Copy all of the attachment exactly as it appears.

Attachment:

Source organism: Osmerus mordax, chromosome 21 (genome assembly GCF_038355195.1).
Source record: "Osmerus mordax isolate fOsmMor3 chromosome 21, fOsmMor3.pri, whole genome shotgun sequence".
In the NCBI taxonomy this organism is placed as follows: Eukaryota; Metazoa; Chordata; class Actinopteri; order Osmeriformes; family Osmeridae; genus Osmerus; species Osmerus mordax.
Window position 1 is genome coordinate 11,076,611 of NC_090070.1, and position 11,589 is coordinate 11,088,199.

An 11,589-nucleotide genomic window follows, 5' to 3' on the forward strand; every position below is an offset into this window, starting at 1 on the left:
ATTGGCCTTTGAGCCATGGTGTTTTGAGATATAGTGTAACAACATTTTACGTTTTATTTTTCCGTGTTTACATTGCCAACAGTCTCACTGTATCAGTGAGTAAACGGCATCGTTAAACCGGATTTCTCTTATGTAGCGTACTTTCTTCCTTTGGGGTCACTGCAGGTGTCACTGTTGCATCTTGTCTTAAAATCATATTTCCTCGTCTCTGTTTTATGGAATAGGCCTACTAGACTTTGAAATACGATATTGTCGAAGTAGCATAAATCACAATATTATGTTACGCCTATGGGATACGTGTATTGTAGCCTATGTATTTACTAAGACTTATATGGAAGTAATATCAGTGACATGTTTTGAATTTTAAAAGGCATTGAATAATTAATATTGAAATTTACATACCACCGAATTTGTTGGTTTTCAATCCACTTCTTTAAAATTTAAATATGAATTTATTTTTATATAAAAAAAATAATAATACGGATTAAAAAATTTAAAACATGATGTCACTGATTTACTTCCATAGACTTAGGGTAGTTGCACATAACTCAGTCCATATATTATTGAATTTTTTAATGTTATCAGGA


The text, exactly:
Source organism: Osmerus mordax, chromosome 21 (genome assembly GCF_038355195.1).
Source record: "Osmerus mordax isolate fOsmMor3 chromosome 21, fOsmMor3.pri, whole genome shotgun sequence".
In the NCBI taxonomy this organism is placed as follows: Eukaryota; Metazoa; Chordata; class Actinopteri; order Osmeriformes; family Osmeridae; genus Osmerus; species Osmerus mordax.
Window position 1 is genome coordinate 11,076,611 of NC_090070.1, and position 11,589 is coordinate 11,088,199.

An 11,589-nucleotide genomic window follows, 5' to 3' on the forward strand; every position below is an offset into this window, starting at 1 on the left:
ATTGGCCTTTGAGCCATGGTGTTTTGAGATATAGTGTAACAACATTTTACGTTTTATTTTTCCGTGTTTACATTGCCAACAGTCTCACTGTATCAGTGAGTAAACGGCATCGTTAAACCGGATTTCTCTTATGTAGCGTACTTTCTTCCTTTGGGGTCACTGCAGGTGTCACTGTTGCATCTTGTCTTAAAATCATATTTCCTCGTCTCTGTTTTATGGAATAGGCCTACTAGACTTTGAAATACGATATTGTCGAAGTAGCATAAATCACAATATTATGTTACGCCTATGGGATACGTGTATTGTAGCCTATGTATTTACTAAGACTTATATGGAAGTAATATCAGTGACATGTTTTGAATTTTAAAAGGCATTGAATAATTAATATTGAAATTTACATACCACCGAATTTGTTGGTTTTCAATCCACTTCTTTAAAATTTAAATATGAATTTATTTTTATATAAAAAAAATAATAATACGGATTAAAAAATTTAAAACATGATGTCACTGATTTACTTCCATAGACTTAGGGTAGTTGCACATAACTCAGTCCATATATTATTGAATTTTTTAATGTTATCAGGA